There are clearly still militia groups active, some with apparently aggressive agendas. TheHutaree Militiain the Midwest was one such case, although despite substantial evidence of an impending attack, its principal leaders were acquitted of the most serious charges in a 2012 trial. TheAryan Strikeforceleaders in the mid-Atlantic states were recently indicted before their plans could unfold. However, there is no evidence that these or other recent paramilitary activities have been linked or coordinated.

The conceptual difficulty lies in separating out the white supremacist element from other beliefs that are often associated with it. For example, virtually everyone on the extreme right is a conspiracist, buying into ideas about what is termed the New World Order the belief that there is an overarching conspiracy seeking to establish a global dictatorship. There are numerous variations on this theme: religious and secular, anti-Semitic, anti-Catholic, anti-Masonic, anti-capitalist and so on. In some versions of the New World Order, there is also the claim that the aim of the conspirators is to enslave or destroy the white race. Some conspiracists, in other words, are racial supremacists, and some are not.

The same is true of another frequently overlapping theme, anti-immigration. As has been true during other periods when anti-immigrant sentiment has been strong the 1890s, for example, or the 1920s it can be more or less racist. Not everyone seeking to limit or even ban immigration is a white supremacist, although some are. The mere presence of opposition to immigration is not, without further inquiry, evidence of white supremacist beliefs.

In light of the increasing migration of fringe themes into the mainstream, mentioned above, the real danger is that forms of white supremacism will insinuate themselves into mainstream American culture. There have already been attempts to do this in the South in the form of the so-called neo-Confederate movement, with its disingenuous claim that it is simply celebrating history and heritage. Something similar may appear elsewhere using such labels as Western civilization, Christian civilization or even Judeo-Christian civilization. Thus white supremacy may begin using code words that seem on the surface to be innocuous or even positive but in the eyes of the knowing are read through a racist lens.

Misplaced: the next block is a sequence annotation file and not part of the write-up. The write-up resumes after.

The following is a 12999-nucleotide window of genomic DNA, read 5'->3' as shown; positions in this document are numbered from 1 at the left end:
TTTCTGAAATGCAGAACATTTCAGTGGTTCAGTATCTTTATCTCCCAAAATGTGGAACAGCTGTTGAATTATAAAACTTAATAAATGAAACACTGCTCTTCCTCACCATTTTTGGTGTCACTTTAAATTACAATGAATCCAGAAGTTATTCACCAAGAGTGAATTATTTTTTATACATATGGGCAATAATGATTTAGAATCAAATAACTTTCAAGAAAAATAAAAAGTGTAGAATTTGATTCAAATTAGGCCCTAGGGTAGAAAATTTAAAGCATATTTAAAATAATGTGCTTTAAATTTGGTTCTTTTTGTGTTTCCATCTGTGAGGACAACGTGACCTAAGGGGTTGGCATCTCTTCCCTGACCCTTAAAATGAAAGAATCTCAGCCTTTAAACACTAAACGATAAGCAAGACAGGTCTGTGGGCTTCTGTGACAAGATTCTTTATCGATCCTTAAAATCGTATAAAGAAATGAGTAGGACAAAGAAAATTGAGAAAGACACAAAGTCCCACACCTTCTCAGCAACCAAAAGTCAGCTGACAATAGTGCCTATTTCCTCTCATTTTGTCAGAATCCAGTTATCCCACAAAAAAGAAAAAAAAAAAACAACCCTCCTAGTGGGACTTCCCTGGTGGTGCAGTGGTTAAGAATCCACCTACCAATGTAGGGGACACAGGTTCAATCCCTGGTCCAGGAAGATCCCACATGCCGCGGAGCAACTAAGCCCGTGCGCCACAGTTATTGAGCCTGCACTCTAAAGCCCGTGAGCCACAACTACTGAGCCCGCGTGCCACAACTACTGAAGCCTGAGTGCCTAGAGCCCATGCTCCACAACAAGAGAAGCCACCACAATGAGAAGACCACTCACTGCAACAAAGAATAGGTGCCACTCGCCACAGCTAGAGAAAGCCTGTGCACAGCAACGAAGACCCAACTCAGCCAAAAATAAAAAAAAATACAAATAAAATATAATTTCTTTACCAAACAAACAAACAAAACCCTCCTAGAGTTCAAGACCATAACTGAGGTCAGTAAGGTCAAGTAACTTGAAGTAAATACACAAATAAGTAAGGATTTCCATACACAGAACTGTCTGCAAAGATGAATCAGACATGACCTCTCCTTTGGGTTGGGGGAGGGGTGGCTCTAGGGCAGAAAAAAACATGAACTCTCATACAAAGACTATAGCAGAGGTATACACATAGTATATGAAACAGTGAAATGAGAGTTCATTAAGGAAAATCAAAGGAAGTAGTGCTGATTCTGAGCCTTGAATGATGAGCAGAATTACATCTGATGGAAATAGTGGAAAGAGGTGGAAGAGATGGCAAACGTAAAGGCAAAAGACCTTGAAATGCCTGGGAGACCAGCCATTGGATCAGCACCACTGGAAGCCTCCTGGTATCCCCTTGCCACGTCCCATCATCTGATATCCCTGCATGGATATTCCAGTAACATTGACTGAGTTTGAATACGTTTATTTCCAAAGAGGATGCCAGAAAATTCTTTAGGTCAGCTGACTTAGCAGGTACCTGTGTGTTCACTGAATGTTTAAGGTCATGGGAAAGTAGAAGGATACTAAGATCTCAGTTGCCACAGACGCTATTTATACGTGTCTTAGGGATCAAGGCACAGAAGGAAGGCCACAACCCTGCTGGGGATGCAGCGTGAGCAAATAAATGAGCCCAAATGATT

3. The leadership of the white supremacist movement

The founders of most of the leading white supremacist organizations have died in the last decade or two: William L. Pierce,Ben Klassen, Richard Girnt Butler, Willis Carto and others. Who are the new leaders we should know about? Is there a difference in leadership style between the deceased older generation and the newer generation? Is there a leadership vacuum? If leaderless resistance was the reigning philosophy in the 1990s, are we still operating under that or have we moved on to other forms of organization?

Kaplan:The leaders of the white supremacist organizations of the 1980s have passed from the scene. Their dysfunctional compounds likeAryan Nationsor theCovenant, Sword and Arm of the Lord(CSA) are gone too, victims of civil suits, government suppression or simple ennui. The mail-order faiths, KlassensCreativityor PiercesCosmotheism, are down to a small handful of true believers. Battle-scarred remnants of the time, such as National SocialistHarold Covington, struggle to adapt to new times with ideas like his idyllicNorthwest migration initiativeseeking a white homeland in America and really quite good apocalyptic literature in his Northwest Trilogy Hill of the Ravens(2003), A Distant Thunder(2004), A Mighty Fortress(2005) as well as The Brigade(2007).